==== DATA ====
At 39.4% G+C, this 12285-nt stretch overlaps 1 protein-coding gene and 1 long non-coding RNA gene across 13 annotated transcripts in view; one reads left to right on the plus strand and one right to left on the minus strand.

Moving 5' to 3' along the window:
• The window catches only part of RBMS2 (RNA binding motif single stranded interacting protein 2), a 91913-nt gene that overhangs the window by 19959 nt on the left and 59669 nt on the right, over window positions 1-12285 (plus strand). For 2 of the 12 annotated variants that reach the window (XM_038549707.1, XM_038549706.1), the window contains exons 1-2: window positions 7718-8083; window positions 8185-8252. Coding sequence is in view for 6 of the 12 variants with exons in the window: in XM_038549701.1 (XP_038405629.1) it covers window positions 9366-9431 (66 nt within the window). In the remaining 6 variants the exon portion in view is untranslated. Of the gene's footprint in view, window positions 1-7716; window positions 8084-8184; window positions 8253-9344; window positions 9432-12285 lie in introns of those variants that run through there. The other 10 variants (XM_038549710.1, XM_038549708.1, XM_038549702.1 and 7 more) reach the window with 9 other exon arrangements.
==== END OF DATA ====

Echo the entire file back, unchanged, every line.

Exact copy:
At 39.4% G+C, this 12285-nt stretch overlaps 1 protein-coding gene and 1 long non-coding RNA gene across 13 annotated transcripts in view; one reads left to right on the plus strand and one right to left on the minus strand.

Moving 5' to 3' along the window:
• The window catches only part of RBMS2 (RNA binding motif single stranded interacting protein 2), a 91913-nt gene that overhangs the window by 19959 nt on the left and 59669 nt on the right, over window positions 1-12285 (plus strand). For 2 of the 12 annotated variants that reach the window (XM_038549707.1, XM_038549706.1), the window contains exons 1-2: window positions 7718-8083; window positions 8185-8252. Coding sequence is in view for 6 of the 12 variants with exons in the window: in XM_038549701.1 (XP_038405629.1) it covers window positions 9366-9431 (66 nt within the window). In the remaining 6 variants the exon portion in view is untranslated. Of the gene's footprint in view, window positions 1-7716; window positions 8084-8184; window positions 8253-9344; window positions 9432-12285 lie in introns of those variants that run through there. The other 10 variants (XM_038549710.1, XM_038549708.1, XM_038549702.1 and 7 more) reach the window with 9 other exon arrangements.